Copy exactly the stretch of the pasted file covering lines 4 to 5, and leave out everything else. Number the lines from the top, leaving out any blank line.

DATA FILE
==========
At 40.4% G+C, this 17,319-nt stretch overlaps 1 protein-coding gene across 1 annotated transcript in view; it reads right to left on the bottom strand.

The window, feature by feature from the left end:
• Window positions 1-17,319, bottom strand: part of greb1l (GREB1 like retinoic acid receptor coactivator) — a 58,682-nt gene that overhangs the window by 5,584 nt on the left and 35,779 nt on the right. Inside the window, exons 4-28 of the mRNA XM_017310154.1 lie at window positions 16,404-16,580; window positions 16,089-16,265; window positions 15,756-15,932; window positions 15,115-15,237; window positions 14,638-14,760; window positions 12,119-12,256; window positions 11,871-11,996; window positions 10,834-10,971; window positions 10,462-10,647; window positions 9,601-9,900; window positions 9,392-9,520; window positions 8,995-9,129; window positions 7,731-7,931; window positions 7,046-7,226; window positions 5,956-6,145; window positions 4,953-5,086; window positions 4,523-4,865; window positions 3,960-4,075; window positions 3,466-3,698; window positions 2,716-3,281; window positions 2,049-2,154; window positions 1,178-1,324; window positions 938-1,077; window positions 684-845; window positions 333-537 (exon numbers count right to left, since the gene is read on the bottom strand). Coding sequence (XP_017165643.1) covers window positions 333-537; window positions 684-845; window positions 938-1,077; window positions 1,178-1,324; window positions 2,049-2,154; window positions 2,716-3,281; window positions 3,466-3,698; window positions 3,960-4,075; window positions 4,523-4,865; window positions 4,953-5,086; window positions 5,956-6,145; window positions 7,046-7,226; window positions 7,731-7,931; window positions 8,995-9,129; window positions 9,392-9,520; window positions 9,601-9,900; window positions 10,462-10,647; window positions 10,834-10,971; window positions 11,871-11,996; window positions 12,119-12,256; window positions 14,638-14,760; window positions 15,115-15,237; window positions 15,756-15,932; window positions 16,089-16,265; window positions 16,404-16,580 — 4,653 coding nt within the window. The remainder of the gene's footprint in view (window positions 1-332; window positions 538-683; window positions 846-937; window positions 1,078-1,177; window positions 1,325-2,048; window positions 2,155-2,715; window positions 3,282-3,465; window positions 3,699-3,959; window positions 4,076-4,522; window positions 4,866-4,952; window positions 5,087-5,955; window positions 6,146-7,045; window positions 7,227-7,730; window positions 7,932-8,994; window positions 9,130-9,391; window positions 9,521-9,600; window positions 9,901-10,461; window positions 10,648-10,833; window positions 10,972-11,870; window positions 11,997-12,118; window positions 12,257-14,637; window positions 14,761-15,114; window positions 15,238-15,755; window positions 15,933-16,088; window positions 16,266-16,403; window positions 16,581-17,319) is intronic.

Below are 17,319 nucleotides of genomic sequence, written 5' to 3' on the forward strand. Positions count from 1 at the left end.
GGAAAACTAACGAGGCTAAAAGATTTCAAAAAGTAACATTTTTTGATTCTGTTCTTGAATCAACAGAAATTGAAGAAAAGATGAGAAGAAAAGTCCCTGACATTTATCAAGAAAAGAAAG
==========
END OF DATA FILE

Below are 17,319 nucleotides of genomic sequence, written 5' to 3' on the forward strand. Positions count from 1 at the left end.
GGAAAACTAACGAGGCTAAAAGATTTCAAAAAGTAACATTTTTTGATTCTGTTCTTGAATCAACAGAAATTGAAGAAAAGATGAGAAGAAAAGTCCCTGACATTTATCAAGAAAAGAAAG